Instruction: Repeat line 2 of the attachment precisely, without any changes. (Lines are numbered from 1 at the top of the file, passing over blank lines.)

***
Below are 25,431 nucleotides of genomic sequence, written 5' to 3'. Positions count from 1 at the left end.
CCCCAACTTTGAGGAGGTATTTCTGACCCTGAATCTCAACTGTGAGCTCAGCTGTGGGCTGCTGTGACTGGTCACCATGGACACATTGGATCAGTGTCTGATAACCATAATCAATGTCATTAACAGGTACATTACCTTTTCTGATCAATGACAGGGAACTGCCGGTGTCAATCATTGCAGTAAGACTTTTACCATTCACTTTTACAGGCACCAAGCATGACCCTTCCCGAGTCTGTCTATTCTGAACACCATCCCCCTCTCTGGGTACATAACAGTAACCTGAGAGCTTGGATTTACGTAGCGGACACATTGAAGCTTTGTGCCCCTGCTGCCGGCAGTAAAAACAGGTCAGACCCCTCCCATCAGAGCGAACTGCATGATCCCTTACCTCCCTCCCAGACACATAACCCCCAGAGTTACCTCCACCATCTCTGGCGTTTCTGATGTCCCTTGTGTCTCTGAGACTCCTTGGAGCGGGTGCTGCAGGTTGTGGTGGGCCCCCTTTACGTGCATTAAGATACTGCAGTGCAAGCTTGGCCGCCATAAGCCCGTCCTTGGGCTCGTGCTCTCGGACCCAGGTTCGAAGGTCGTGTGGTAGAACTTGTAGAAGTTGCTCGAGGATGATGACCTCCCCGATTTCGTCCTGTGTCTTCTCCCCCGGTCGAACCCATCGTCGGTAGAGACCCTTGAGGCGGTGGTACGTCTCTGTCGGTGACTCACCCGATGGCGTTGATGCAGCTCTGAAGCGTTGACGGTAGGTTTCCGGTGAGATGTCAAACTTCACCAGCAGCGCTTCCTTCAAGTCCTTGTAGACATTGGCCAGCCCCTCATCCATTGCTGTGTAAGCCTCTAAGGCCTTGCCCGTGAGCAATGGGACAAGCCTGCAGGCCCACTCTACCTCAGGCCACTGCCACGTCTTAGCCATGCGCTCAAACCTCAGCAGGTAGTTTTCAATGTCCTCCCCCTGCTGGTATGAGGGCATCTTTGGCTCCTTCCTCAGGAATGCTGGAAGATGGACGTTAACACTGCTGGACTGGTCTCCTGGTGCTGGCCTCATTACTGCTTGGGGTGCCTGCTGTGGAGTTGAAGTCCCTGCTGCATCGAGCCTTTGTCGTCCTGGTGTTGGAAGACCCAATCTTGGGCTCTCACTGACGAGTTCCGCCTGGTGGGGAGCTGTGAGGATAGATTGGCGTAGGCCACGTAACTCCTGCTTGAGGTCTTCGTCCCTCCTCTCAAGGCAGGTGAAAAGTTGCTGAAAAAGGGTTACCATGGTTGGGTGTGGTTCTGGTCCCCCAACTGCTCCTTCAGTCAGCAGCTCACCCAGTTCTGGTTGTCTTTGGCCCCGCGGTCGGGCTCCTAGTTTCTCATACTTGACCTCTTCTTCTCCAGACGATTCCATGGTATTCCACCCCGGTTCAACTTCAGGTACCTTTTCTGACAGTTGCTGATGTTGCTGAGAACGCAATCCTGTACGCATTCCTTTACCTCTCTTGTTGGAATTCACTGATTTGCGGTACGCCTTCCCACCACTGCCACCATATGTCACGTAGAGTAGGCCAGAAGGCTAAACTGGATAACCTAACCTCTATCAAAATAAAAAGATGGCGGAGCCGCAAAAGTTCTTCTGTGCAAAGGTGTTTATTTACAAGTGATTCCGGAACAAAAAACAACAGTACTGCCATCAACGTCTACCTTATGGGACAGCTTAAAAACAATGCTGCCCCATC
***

CCCCAACTTTGAGGAGGTATTTCTGACCCTGAATCTCAACTGTGAGCTCAGCTGTGGGCTGCTGTGACTGGTCACCATGGACACATTGGATCAGTGTCTGATAACCATAATCAATGTCATTAACAGGTACATTACCTTTTCTGATCAATGACAGGGAACTGCCGGTGTCAATCATTGCAGTAAGACTTTTACCATTCACTTTTACAGGCACCAAGCATGACCCTTCCCGAGTCTGTCTATTCTGAACACCATCCCCCTCTCTGGGTACATAACAGTAACCTGAGAGCTTGGATTTACGTAGCGGACACATTGAAGCTTTGTGCCCCTGCTGCCGGCAGTAAAAACAGGTCAGACCCCTCCCATCAGAGCGAACTGCATGATCCCTTACCTCCCTCCCAGACACATAACCCCCAGAGTTACCTCCACCATCTCTGGCGTTTCTGATGTCCCTTGTGTCTCTGAGACTCCTTGGAGCGGGTGCTGCAGGTTGTGGTGGGCCCCCTTTACGTGCATTAAGATACTGCAGTGCAAGCTTGGCCGCCATAAGCCCGTCCTTGGGCTCGTGCTCTCGGACCCAGGTTCGAAGGTCGTGTGGTAGAACTTGTAGAAGTTGCTCGAGGATGATGACCTCCCCGATTTCGTCCTGTGTCTTCTCCCCCGGTCGAACCCATCGTCGGTAGAGACCCTTGAGGCGGTGGTACGTCTCTGTCGGTGACTCACCCGATGGCGTTGATGCAGCTCTGAAGCGTTGACGGTAGGTTTCCGGTGAGATGTCAAACTTCACCAGCAGCGCTTCCTTCAAGTCCTTGTAGACATTGGCCAGCCCCTCATCCATTGCTGTGTAAGCCTCTAAGGCCTTGCCCGTGAGCAATGGGACAAGCCTGCAGGCCCACTCTACCTCAGGCCACTGCCACGTCTTAGCCATGCGCTCAAACCTCAGCAGGTAGTTTTCAATGTCCTCCCCCTGCTGGTATGAGGGCATCTTTGGCTCCTTCCTCAGGAATGCTGGAAGATGGACGTTAACACTGCTGGACTGGTCTCCTGGTGCTGGCCTCATTACTGCTTGGGGTGCCTGCTGTGGAGTTGAAGTCCCTGCTGCATCGAGCCTTTGTCGTCCTGGTGTTGGAAGACCCAATCTTGGGCTCTCACTGACGAGTTCCGCCTGGTGGGGAGCTGTGAGGATAGATTGGCGTAGGCCACGTAACTCCTGCTTGAGGTCTTCGTCCCTCCTCTCAAGGCAGGTGAAAAGTTGCTGAAAAAGGGTTACCATGGTTGGGTGTGGTTCTGGTCCCCCAACTGCTCCTTCAGTCAGCAGCTCACCCAGTTCTGGTTGTCTTTGGCCCCGCGGTCGGGCTCCTAGTTTCTCATACTTGACCTCTTCTTCTCCAGACGATTCCATGGTATTCCACCCCGGTTCAACTTCAGGTACCTTTTCTGACAGTTGCTGATGTTGCTGAGAACGCAATCCTGTACGCATTCCTTTACCTCTCTTGTTGGAATTCACTGATTTGCGGTACGCCTTCCCACCACTGCCACCATATGTCACGTAGAGTAGGCCAGAAGGCTAAACTGGATAACCTAACCTCTATCAAAATAAAAAGATGGCGGAGCCGCAAAAGTTCTTCTGTGCAAAGGTGTTTATTTACAAGTGATTCCGGAACAAAAAACAACAGTACTGCCATCAACGTCTACCTTATGGGACAGCTTAAAAACAATGCTGCCCCATC